Got a free eBook code? Click HERE for instructions on how to download.

Wednesday, October 13, 2010

Digging Deep For Character Motivation

What truly motivates your character? I'm not looking for the easy answer here. I want you to dig down deep into their psyche and figure out what is really motivating them. Take my new main character for example. It's easy to say she wants to avenge the death of her brother. But that is what she wants, it isn't what motivates her. What motivates her is the tremendous hole eating it's way through her soul because he died fighting on the battlefield and she wasn't there to help him. What motivates her is that he was the only one in her family that saw her for who she was and supported her dreams.

To figure out what their motivators are look to their past. Is there something about the way they were raised that may affect their motivations? Is there a relationship that may be a driving force for them? Family, loved ones, or lack thereof all affect your character. What are their beliefs, culture, customs, occupation? All of those factors affect motivation and the way a person deals with life.

After you've figured out your character's motivations you must figure out what they want, which should be easier to do now that you've dug deep. My main character doesn't want to kill the man who killed her brother. What she truly wants is to feel supported and loved and to know that her brother didn't die in vain. Will she get that? We shall see. Do you know what your characters' motivations and desires are?
 
For more advice on characters check out this great post from Writer's Digest on How To Up The Ante For Your Character.

14 comments:

  1. Great character post, Heather! Thanks for the WD link. I'll check out the article. :-)

    ReplyDelete
  2. Heather, this is a wonderful perspective on true motivation. A very good friend of mine has been is killing herself, and relationships, to amass wealth. Now, her glass house is about to crash down, with the housing market. Everything is falling apart. Last night she told me she yelled at her mother for the first time, ever, for leaving her when she was 14. And she's battled with her Dad for his not acknowledging her wealth...ie., success. Wow. Her motivation through her life was wealth means security. If you have money, people don't leave. And they respect you. Now...her money is leaving and the past is surfacing as to why it was important.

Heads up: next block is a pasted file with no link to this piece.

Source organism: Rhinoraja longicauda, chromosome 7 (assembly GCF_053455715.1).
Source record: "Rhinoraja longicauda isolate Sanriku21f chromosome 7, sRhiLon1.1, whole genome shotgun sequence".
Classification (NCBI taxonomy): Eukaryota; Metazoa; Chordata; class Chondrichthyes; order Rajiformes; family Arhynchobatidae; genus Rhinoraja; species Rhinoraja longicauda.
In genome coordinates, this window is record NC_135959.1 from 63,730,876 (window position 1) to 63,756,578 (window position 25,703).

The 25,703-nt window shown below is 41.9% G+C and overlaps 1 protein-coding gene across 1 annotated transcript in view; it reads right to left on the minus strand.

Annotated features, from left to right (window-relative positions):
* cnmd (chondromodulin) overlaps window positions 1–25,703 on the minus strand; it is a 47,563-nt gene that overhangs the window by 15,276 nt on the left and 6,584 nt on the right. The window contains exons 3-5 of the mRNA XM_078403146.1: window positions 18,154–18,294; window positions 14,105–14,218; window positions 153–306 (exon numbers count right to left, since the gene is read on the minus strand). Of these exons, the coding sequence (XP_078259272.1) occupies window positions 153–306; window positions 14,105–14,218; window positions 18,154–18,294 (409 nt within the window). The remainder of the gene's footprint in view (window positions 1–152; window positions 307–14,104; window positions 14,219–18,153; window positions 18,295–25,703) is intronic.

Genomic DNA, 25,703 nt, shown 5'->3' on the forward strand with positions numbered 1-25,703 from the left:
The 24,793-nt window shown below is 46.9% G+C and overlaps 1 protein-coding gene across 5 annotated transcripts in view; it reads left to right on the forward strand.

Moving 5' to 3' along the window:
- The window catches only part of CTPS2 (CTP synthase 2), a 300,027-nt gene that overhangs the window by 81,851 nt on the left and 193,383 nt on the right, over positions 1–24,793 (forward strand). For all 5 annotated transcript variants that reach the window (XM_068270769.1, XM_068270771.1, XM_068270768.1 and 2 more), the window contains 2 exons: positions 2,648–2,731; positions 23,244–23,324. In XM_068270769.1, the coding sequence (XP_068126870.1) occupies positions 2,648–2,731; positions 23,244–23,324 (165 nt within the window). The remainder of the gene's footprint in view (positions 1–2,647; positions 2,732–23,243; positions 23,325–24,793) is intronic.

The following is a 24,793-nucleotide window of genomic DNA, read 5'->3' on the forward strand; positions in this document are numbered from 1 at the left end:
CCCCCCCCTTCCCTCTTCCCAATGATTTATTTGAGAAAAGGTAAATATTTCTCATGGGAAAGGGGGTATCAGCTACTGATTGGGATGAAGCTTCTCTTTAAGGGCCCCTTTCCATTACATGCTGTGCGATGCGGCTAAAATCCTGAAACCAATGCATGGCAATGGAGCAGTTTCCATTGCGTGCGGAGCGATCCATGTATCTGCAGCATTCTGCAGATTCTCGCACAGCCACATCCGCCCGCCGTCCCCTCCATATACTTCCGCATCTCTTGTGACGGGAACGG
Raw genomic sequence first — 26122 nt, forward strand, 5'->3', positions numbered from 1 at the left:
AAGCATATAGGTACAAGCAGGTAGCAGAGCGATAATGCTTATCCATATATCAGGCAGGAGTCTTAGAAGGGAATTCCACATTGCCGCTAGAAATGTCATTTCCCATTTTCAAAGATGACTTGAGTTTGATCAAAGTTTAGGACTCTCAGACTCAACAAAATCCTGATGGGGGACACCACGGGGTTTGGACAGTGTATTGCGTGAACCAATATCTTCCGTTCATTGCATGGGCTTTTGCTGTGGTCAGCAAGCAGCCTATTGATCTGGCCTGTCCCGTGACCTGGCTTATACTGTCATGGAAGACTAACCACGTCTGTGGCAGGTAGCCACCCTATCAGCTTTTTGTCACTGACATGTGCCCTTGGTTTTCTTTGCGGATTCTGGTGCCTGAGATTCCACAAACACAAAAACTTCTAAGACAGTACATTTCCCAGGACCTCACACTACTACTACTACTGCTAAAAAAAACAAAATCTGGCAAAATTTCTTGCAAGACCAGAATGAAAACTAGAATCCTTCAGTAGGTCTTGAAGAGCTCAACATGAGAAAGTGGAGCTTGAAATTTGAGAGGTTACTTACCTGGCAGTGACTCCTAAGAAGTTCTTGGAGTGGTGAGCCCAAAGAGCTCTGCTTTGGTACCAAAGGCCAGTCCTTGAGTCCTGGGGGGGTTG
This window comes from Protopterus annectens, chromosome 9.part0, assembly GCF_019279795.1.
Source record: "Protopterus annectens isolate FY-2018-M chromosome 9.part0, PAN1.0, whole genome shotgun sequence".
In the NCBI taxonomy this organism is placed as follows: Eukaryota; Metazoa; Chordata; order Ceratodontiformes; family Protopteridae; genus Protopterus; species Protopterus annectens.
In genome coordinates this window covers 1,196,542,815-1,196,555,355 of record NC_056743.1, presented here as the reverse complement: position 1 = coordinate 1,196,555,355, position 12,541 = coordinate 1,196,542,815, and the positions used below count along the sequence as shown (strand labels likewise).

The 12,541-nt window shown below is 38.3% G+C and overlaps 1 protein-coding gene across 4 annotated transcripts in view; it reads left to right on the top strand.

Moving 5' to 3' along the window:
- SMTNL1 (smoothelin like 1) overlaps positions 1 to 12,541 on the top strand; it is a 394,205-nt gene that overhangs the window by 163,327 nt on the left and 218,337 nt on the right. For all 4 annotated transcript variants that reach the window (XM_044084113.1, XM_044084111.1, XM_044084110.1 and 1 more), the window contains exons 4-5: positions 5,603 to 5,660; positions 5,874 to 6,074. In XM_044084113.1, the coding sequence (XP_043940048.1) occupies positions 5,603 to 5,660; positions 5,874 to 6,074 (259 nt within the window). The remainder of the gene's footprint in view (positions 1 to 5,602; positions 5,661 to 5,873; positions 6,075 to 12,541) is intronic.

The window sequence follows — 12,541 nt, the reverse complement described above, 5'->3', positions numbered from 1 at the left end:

Now I understand her so much more about her behavior, and what to do with my novel.
    I'm going to dig deep and figure out how to show my protagonist's motivation because of her past. How do you do that without a lot of back story?
    Thanks for another excellent post!

    ReplyDelete
  3. Ooh, I like this post! I think it's easy to just do surface motivations, and that's usually what my characters have first off. But then, as I get to know them better, I figure out their deeper motivations. It makes them so much more interesting!

    ReplyDelete
  4. Thanks Shannon. You'll love the WD article!

    ReplyDelete
  5. Wow Karlene, that's exactly the kind of motivation I'm talking about! We need to infuse our characters with that. To avoid a lot of backstory I show reactions and the way they deal with things with a line or two of inner monologue or thoughts about why. Or you can always use conversation as a way to bring out their past, especially with developing relationships. I hope that helps!

    ReplyDelete
  6. Thank you Shallee! I find myself doing the same thing. My characters deepen with each re-write. It does make it much more interesting by the final edit doesn't it?

    ReplyDelete
  7. I didn't really do this for the first draft of my WIP. After I finished, I went back and dug onto my MC's past. From that, I found a lot of things that should have motivated her in my story (as well as the other characters), things that I left out. Now I'm having to go back and add those layers. It's hard, but the story is already so much better.

    ReplyDelete
  8. Don't feel bad Melissa, my last couple of books were the same way. I had to go back and add all the layers afterward. Now I make a point to add things like this to my outline and it saves me a lot of time!

    ReplyDelete
  9. Great insights. Motivation is so important. In my newest manuscript, the motivation is so important, I have to reveal slowly throughout where the MC came from and why she is the way she is. Vague huh? :D I like the sound of your new WIP. Strong female characters are always great.

    ReplyDelete
  10. LOL! Vague yes, but I get what you mean. Motivation is best when it is revealed slowly throughout the work. Thanks, she is going to be a strong one!

    ReplyDelete
  11. I've been working through this in my own WIP. Since figuring out all the little details the book has vastly improved. It's something so obvious yet so easy to overlook. I love how you laid it out and the next book sounds great Heather!

    ReplyDelete
  12. It is easy to overlook isn't it Lindsey? I never realized how much I overlooked or left out until I started outlining it all and digging into my character's past. Thanks, that's so encouraging to hear that my next book sounds great! :-)

    ReplyDelete
  13. Heather, this is excellent! I love it when you dig deep -- I always take away something incredibly valuable to use in my own writing. Thank you!

    ReplyDelete
  14. Thank you Linda! I'm glad it could help. :-)

    ReplyDelete

Comments are like good friends, the more the merrier!